Vision

The International Academy for Diaconia and Social Action (interdiac) is a non-profit educational organisation that provides new opportunities for learning. It is orientated on the needs of actual and potential partners in Central and Eastern Europe. The base for the Academy is in Český Těšín - a border town at the corner of the triangle of 3 countries (Slovakia, Czech Republic, and Poland).

The vision of interdiac is to promote high quality training and to support life-long learning in the wider international context. It also wants to support specific research and development projects that will strengthen diaconia and social action in the region. The vision of learning which informs the work of interdiac starts with the learners’ own motivation and is grounded in diaconal values.

Therefore the interdiac has its focus on training which emphasizes:

  • The safeguarding and promotion of the human dignity of each person and considers the client as a subject (not the object) of social, diaconal or community development work.
  • Skills and strategies to support the participation and empowerment of excluded and marginalised people.
  • The need to influence social change, work for a society in diversity and to fight against social exclusion.

interdiac develops innovative approaches to learning and training. It is open to those who continue to work in their own places whilst studying as well as those who study full time at the interdiac.

interdiac uses local contexts as flexible learning environments. Therefore learning is close to ‘real working life' situations and interdiac will contribute to local and regional development.

In addition, interdiac aims to be a strong international actor in the field of diaconia and social services in the region of Central and Eastern Europe.

Motivation for Establishing interdiac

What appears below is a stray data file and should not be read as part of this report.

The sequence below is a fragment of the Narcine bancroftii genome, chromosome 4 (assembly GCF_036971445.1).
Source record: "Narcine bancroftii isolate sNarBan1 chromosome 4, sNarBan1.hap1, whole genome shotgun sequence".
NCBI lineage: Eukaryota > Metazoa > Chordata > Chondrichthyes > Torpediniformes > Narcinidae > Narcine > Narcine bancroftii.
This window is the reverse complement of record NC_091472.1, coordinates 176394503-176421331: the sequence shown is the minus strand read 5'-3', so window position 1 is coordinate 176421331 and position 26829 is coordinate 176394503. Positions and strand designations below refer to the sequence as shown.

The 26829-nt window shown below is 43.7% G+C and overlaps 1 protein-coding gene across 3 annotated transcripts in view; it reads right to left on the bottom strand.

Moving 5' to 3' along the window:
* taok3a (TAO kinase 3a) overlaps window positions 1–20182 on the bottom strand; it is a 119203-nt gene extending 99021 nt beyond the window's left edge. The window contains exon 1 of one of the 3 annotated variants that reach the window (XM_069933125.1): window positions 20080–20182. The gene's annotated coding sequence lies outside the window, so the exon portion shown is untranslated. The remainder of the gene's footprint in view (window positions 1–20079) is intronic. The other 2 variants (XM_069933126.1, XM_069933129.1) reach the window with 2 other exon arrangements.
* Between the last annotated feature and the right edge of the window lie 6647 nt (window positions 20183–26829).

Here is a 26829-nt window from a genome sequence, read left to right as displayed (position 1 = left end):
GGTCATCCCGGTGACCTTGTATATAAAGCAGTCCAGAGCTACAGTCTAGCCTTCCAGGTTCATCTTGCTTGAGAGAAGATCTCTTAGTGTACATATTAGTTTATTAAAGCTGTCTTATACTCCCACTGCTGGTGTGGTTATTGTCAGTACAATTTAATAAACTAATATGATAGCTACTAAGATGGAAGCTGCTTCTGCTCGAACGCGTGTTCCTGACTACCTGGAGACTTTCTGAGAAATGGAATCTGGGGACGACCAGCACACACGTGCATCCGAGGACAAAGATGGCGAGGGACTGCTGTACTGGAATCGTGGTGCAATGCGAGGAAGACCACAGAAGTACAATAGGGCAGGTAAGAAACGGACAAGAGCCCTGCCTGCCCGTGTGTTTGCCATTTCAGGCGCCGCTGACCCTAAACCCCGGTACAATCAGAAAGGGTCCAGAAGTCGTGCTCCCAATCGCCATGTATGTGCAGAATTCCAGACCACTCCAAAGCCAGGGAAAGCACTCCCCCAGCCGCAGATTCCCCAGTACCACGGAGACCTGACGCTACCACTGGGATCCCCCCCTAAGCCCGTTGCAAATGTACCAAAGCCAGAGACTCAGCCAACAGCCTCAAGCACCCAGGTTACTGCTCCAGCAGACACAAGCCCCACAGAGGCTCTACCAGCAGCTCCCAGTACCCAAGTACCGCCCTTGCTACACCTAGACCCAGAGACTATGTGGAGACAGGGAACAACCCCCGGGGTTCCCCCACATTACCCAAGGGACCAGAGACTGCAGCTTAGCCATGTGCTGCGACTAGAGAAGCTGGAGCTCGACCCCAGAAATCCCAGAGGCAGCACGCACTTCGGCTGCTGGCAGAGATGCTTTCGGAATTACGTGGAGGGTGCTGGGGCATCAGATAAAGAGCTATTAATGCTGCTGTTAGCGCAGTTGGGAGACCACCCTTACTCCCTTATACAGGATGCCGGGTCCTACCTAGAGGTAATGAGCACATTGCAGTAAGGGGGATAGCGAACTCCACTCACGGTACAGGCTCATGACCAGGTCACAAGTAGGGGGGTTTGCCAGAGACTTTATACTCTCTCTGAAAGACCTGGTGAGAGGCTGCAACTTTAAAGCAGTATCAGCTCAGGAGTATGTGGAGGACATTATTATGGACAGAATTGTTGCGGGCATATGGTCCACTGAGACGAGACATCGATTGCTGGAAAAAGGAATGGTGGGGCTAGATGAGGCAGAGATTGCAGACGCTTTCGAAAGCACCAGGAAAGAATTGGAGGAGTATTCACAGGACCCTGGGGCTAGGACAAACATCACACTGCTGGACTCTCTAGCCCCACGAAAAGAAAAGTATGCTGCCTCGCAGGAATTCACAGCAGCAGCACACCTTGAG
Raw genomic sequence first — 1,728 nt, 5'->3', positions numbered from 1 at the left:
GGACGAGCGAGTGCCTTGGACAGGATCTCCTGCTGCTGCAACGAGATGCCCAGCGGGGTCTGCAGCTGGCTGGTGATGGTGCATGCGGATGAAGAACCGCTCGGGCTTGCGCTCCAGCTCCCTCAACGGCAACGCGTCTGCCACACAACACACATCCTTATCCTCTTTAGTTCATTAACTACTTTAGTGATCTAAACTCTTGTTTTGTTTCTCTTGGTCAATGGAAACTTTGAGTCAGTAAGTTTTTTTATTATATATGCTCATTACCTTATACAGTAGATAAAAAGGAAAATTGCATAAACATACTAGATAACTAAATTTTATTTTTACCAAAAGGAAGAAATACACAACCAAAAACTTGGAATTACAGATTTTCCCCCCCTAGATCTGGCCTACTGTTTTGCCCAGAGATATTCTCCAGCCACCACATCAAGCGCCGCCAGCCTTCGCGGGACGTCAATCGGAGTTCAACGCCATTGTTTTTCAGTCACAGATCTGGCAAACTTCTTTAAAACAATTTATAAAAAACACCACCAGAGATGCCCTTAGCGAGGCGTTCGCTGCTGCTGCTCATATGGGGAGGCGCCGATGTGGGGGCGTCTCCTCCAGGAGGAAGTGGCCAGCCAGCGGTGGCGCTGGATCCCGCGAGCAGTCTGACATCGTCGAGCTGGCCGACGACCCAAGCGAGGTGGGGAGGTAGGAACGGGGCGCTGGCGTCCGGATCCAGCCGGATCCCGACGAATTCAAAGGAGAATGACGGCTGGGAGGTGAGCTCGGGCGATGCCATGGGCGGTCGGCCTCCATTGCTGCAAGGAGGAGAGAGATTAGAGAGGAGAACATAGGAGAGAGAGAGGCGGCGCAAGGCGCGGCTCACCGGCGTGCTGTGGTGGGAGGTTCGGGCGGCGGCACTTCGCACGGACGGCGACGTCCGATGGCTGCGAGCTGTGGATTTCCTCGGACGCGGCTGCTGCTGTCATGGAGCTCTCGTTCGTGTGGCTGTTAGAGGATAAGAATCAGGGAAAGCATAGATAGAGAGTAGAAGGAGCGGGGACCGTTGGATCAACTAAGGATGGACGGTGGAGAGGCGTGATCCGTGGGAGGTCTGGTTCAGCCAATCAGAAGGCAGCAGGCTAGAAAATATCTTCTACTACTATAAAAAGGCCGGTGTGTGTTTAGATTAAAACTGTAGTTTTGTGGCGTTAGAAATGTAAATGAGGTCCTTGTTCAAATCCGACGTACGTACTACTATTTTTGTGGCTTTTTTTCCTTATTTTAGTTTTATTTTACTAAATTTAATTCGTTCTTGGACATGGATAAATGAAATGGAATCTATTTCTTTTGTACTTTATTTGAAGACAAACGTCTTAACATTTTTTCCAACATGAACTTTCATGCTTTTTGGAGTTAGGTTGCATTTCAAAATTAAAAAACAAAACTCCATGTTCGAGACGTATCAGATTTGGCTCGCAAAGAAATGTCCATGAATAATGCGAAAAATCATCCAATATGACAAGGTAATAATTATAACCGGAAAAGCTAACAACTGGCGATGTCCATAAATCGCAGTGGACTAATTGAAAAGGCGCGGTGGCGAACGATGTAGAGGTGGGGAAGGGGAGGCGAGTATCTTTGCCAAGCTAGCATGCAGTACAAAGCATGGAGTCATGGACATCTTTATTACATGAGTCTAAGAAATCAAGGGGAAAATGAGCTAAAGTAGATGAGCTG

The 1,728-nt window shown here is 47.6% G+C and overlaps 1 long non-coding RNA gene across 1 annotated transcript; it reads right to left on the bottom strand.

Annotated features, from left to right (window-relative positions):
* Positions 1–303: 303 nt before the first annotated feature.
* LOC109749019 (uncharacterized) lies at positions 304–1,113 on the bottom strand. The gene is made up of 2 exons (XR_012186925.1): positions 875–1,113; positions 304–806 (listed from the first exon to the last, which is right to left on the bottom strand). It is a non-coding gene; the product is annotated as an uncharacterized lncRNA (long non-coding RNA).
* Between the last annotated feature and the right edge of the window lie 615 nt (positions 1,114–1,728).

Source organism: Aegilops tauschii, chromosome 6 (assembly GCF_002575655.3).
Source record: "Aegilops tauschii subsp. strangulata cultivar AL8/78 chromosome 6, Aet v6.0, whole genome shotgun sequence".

The founding organisations and the partner organisations identified the specific motivation for initiating learning and training activities in the region of Central and Eastern Europe:

Responding to new or newly recognized issues and rapidly changing phenomena: such as poverty, unemployment, violence in families, street children, child poverty, the aging of the population, migration, refugee movements, and civil conflict need new appropriate solutions. These problems may be addressed by professionals in diaconal and social service centres, local congregations and voluntary workers. However there is a need to develop new tools of analysis to understand the complex nature of social problems and to develop the skills needed for a participatory and empowering approach.

Developing methodological approaches to learning: There is a need to develop novel methodologies suited to the specific realities of different parts of the region and to utilize this know-how and analysis in training programmes. In this the partners of the Academy play a critical role. It is also vital that the training takes place in the context of long term relationships and is not restricted to ‘one-off’ events.

Building international cooperation: In the period up to 1989, (apart from some exceptions) there was no social service provision or diaconal work in the shape that it is known today in the eastern part of Europe. Therefore, international cooperation is considered to be very important. In the past, this focused mainly on cooperation with partner organisations in the western part of Europe. Methodological and financial supports were the key pillars of cooperation. Starting in 2006, after the period of little cooperation among the Central and Eastern European countries, the ‘Vysegrad’ conference of diaconal organisations was formed. It organised events aimed at the sharing of knowledge, experience and examples of good practice. This experience, coupled with the needs analysis survey undertaken by Silesian Diaconia, showed that a mutual long-term approach to learning would be a big benefit for all the partners, because of their similar historical and social background. A big interest in lifelong learning activities and vocational training was evident. The partnership with the first organisations involved in interdiac was developed from previous experience in multilateral or bilateral projects and since then the number of organisations involved has been growing.

interdiac builds up its programmes in partnership with those organisations in the region which support its aims. They form the interdiac Honorary Council that is an important element in the design and delivery of the work of the interdiac. This participatory structure ensures that the interdiac is responsive to the needs of the region.